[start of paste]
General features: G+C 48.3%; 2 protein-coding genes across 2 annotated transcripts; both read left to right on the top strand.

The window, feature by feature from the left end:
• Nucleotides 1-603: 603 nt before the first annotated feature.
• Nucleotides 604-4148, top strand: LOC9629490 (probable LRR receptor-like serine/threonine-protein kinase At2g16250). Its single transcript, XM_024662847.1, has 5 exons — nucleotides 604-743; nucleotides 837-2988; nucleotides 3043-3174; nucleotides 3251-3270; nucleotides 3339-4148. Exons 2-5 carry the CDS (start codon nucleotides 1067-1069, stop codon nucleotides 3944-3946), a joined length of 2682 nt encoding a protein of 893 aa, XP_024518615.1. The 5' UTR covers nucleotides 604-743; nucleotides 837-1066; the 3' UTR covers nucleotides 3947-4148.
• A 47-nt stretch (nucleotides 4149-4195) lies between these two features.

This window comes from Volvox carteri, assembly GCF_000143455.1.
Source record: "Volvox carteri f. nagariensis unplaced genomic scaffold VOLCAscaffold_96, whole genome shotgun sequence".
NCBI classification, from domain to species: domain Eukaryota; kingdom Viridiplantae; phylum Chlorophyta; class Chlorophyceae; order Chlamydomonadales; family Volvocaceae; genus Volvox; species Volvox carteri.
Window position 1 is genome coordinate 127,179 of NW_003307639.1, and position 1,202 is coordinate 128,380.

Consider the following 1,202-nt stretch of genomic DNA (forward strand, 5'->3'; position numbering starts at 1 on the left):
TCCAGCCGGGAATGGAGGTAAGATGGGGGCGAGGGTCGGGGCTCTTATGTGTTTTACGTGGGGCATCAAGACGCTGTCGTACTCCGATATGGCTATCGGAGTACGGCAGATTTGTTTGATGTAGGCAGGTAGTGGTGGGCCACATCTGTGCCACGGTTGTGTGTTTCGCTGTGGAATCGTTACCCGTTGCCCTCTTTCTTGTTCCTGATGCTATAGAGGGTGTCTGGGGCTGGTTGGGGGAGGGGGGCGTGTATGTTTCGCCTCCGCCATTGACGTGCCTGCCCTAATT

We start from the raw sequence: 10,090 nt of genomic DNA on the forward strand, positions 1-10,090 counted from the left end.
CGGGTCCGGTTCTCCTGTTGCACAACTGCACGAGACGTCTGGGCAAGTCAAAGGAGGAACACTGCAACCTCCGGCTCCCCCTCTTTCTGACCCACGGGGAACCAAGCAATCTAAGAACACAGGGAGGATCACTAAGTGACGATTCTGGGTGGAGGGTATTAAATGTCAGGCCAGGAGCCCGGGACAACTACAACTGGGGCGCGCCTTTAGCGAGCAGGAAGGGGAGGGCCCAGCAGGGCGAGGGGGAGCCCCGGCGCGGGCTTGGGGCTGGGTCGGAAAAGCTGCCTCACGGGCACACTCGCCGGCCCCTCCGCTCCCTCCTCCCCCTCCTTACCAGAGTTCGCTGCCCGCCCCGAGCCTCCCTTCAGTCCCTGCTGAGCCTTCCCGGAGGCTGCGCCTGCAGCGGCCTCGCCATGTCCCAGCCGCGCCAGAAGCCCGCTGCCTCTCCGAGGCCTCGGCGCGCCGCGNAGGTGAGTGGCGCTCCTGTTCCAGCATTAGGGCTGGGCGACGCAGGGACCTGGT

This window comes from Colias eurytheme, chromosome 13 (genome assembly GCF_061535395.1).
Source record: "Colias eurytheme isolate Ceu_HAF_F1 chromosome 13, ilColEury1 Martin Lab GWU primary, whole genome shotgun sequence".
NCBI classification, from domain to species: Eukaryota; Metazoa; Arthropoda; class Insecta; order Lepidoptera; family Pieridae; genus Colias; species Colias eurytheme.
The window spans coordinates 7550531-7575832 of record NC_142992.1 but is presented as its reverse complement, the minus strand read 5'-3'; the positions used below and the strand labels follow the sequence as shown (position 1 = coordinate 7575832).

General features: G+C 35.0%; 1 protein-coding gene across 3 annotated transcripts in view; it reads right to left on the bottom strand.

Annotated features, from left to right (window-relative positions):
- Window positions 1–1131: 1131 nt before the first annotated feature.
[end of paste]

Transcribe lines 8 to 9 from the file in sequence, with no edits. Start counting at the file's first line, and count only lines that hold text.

NCBI classification, from domain to species: domain Eukaryota; kingdom Viridiplantae; phylum Chlorophyta; class Chlorophyceae; order Chlamydomonadales; family Volvocaceae; genus Volvox; species Volvox carteri.
Window position 1 is genome coordinate 127,179 of NW_003307639.1, and position 1,202 is coordinate 128,380.